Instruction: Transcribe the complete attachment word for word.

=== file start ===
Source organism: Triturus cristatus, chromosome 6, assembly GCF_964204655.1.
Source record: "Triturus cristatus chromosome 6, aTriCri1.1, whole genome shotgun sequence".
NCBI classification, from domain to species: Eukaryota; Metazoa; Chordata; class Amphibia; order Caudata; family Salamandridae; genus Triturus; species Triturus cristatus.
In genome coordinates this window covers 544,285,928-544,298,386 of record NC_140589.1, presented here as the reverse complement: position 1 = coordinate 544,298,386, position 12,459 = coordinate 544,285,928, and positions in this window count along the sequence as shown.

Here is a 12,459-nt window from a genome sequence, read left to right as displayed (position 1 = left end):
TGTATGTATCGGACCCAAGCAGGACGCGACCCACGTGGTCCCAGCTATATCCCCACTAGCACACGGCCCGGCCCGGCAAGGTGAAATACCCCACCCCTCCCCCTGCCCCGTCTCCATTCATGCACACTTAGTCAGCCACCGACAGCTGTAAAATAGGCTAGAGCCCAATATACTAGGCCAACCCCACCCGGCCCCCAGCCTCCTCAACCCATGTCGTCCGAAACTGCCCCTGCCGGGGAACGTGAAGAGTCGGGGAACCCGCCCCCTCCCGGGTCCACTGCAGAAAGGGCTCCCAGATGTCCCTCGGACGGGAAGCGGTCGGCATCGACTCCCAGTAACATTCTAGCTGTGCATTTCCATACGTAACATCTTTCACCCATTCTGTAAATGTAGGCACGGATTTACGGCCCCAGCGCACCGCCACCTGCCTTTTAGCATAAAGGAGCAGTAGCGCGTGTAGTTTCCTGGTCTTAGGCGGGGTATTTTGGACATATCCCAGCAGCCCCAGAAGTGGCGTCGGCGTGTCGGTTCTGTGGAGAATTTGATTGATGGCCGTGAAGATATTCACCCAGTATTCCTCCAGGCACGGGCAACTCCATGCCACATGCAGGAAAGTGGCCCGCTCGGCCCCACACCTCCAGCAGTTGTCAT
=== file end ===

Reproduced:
Source organism: Triturus cristatus, chromosome 6, assembly GCF_964204655.1.
Source record: "Triturus cristatus chromosome 6, aTriCri1.1, whole genome shotgun sequence".
NCBI classification, from domain to species: Eukaryota; Metazoa; Chordata; class Amphibia; order Caudata; family Salamandridae; genus Triturus; species Triturus cristatus.
In genome coordinates this window covers 544,285,928-544,298,386 of record NC_140589.1, presented here as the reverse complement: position 1 = coordinate 544,298,386, position 12,459 = coordinate 544,285,928, and positions in this window count along the sequence as shown.

Here is a 12,459-nt window from a genome sequence, read left to right as displayed (position 1 = left end):
TGTATGTATCGGACCCAAGCAGGACGCGACCCACGTGGTCCCAGCTATATCCCCACTAGCACACGGCCCGGCCCGGCAAGGTGAAATACCCCACCCCTCCCCCTGCCCCGTCTCCATTCATGCACACTTAGTCAGCCACCGACAGCTGTAAAATAGGCTAGAGCCCAATATACTAGGCCAACCCCACCCGGCCCCCAGCCTCCTCAACCCATGTCGTCCGAAACTGCCCCTGCCGGGGAACGTGAAGAGTCGGGGAACCCGCCCCCTCCCGGGTCCACTGCAGAAAGGGCTCCCAGATGTCCCTCGGACGGGAAGCGGTCGGCATCGACTCCCAGTAACATTCTAGCTGTGCATTTCCATACGTAACATCTTTCACCCATTCTGTAAATGTAGGCACGGATTTACGGCCCCAGCGCACCGCCACCTGCCTTTTAGCATAAAGGAGCAGTAGCGCGTGTAGTTTCCTGGTCTTAGGCGGGGTATTTTGGACATATCCCAGCAGCCCCAGAAGTGGCGTCGGCGTGTCGGTTCTGTGGAGAATTTGATTGATGGCCGTGAAGATATTCACCCAGTATTCCTCCAGGCACGGGCAACTCCATGCCACATGCAGGAAAGTGGCCCGCTCGGCCCCACACCTCCAGCAGTTGTCAT